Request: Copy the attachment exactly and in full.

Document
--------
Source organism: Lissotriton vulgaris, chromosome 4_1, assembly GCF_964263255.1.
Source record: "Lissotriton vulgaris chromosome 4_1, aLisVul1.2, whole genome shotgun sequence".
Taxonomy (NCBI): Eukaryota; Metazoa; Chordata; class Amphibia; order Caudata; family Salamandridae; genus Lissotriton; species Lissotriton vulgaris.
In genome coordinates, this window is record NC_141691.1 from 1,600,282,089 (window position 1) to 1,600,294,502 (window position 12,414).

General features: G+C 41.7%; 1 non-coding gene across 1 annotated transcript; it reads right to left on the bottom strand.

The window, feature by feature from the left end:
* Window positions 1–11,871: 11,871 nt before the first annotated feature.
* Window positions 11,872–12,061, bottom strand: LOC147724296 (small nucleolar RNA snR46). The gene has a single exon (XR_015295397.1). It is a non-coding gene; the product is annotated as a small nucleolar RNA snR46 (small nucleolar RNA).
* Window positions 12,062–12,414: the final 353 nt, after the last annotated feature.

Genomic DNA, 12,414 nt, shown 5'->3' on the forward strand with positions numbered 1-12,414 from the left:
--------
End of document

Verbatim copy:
Source organism: Lissotriton vulgaris, chromosome 4_1, assembly GCF_964263255.1.
Source record: "Lissotriton vulgaris chromosome 4_1, aLisVul1.2, whole genome shotgun sequence".
Taxonomy (NCBI): Eukaryota; Metazoa; Chordata; class Amphibia; order Caudata; family Salamandridae; genus Lissotriton; species Lissotriton vulgaris.
In genome coordinates, this window is record NC_141691.1 from 1,600,282,089 (window position 1) to 1,600,294,502 (window position 12,414).

General features: G+C 41.7%; 1 non-coding gene across 1 annotated transcript; it reads right to left on the bottom strand.

The window, feature by feature from the left end:
* Window positions 1–11,871: 11,871 nt before the first annotated feature.
* Window positions 11,872–12,061, bottom strand: LOC147724296 (small nucleolar RNA snR46). The gene has a single exon (XR_015295397.1). It is a non-coding gene; the product is annotated as a small nucleolar RNA snR46 (small nucleolar RNA).
* Window positions 12,062–12,414: the final 353 nt, after the last annotated feature.

Genomic DNA, 12,414 nt, shown 5'->3' on the forward strand with positions numbered 1-12,414 from the left: